Essential Electrical System — Who is to say?

No, really — who is to say? Where is such entity defined or described? The answer could be found in two following documents:

  1. In the CSA standard Z32, which is actually called Electrical safety and essential electrical systems in health care facilities; and
  2. In Section 24 of the Canadian Electrical Code which covers installation of electrical equipment in patient care areas.

Photo 1. An essential electrical system consists of loads and branches listed in Table 7, and such loads represent a combination of the electrical equipment comprising “life safety systems” defined and described in Section 46, CE Code, and electrical equipment essential for care of the patients for effective operations of the health care facility (i.e., electrical equipment that in addition to life safety systems is also supplied by vital, delayed-vital or conditional branches).

CSA standard Z32 offers the following definition of essential electrical system: “Essential electrical system — an electrical system that has the capability of restoring and sustaining a supply of electrical energy to specified loads if the normal supply of energy is lost.”

Clause 6 of Z32 is dedicated to all aspects of an essential electrical system including normal and emergency power supply arrangements and redundancy of power sources, requirements for transfer of power and for the maintenance and repair of transfer switches. Table 7 of Z32 lists types of the essential electrical system loads and branches and subdivides these branches for the purpose of life/public safety and patient care as vital, delayed vital and conditional branches.

Section 24 of the CE Code also offers almost identical definition of an essential electrical system and provides a clear description of the circuits comprising the essential electrical system and the requirements for wiring to these circuits.

However, let’s find out what these two documents are about. Scope of CSA standard Z32 states the following: This Standard is not intended to apply to veterinary facilities, although its electrical safety principles could prove useful in the design, construction, and operation of such facilities.
The scope of this standard also describes the relationship with the applicable provisions of the Canadian Electrical Code as follows:
1.1.3 Provisions of this Standard are supplementary to the installation requirements specified in Sections 24 and 52 of the Canadian Electrical Code, Part I.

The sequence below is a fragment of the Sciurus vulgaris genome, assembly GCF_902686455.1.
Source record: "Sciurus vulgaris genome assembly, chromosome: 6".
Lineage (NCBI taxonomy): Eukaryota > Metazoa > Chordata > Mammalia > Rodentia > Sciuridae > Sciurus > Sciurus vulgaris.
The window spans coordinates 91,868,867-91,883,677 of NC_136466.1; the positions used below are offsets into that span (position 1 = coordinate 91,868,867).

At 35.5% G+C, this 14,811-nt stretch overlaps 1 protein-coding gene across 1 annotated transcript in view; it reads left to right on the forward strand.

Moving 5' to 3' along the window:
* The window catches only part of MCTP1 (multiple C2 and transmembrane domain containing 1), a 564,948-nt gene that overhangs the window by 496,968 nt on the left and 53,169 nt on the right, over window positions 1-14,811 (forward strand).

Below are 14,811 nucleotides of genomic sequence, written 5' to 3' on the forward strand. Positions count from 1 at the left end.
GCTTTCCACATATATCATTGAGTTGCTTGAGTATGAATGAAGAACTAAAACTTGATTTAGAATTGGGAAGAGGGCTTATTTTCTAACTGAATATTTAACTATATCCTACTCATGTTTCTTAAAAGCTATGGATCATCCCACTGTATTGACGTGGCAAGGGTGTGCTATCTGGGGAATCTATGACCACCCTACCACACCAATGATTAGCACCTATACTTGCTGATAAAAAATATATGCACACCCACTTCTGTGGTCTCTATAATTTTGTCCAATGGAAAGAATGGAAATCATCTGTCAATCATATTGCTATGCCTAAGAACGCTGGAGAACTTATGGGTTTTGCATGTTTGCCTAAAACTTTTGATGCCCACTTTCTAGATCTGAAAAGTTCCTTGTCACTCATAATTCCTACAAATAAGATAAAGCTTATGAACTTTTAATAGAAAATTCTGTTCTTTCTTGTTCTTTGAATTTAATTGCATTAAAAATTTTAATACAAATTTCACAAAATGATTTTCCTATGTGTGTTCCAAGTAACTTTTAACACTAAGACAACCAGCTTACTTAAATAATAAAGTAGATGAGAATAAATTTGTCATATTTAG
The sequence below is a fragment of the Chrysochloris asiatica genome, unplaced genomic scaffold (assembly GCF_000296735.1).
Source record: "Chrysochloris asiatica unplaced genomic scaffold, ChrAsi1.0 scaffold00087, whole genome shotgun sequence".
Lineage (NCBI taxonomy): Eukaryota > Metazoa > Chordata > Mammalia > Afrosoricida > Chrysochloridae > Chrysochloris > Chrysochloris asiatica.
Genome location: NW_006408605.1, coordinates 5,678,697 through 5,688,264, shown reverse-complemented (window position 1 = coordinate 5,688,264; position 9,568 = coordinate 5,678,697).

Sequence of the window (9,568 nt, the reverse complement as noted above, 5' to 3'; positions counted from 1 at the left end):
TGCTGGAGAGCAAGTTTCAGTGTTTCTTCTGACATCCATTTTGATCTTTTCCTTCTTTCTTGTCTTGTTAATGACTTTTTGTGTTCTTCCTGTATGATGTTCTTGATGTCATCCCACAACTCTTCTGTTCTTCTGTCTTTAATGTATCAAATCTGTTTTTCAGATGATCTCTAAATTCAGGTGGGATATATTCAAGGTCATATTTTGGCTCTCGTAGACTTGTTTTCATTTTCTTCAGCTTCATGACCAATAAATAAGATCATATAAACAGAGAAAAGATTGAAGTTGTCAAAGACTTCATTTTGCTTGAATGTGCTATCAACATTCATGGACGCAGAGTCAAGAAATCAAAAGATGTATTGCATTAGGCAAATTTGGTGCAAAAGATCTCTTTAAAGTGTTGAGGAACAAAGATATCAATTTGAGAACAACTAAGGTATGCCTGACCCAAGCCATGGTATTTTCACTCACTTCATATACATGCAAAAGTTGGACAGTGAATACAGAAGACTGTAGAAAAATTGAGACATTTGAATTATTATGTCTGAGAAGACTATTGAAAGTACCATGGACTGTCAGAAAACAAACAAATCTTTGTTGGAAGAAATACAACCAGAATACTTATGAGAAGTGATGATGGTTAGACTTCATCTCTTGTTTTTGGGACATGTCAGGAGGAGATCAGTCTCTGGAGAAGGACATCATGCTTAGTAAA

So far, so good. But how far is the scope of this standard intended to apply in a typical hospital? Would it cover such areas as a parking garage, offices, cafeterias, etc.?The answer is provided in Clause 1.2.1 as follows:

1.2.1 This Standard applies to (a) patient care areas of Class A, Class B, and Class C health care facilities; and (b) areas outside health care facilities that are intended for patient diagnosis, treatment, or care involving intentional electrical contact of any kind between patients and medical electrical equipment.
Let’s take a look at the definition of health care facility and at the types of such facilities under the scope of this standard. This could help us in understanding whether a typical chiropractor’s office, dental hygiene office or a massage/physiotherapy office in a strip mall would fall under the scope of this standard.Z32 offers the following definitions of health care facility and of specific classes of a health care facility:

Health care facility (HCF) — a set of physical infrastructure elements supporting the delivery of specific health-related services.
HCF, Class A — a facility, designated as a hospital by the government of Canada or the government of a Canadian province or territory, where patients are accommodated on the basis of medical need and are provided with continuing medical care and supporting diagnostic and therapeutic services. Note: Class A facilities include acute and complex care.
HCF, Class B — a facility whose residents cannot function independently because of a physical or mental disability and are accommodated because they require daily care by health care professionals.
Administrator — the person responsible for operating the health care facility (or his or her designee).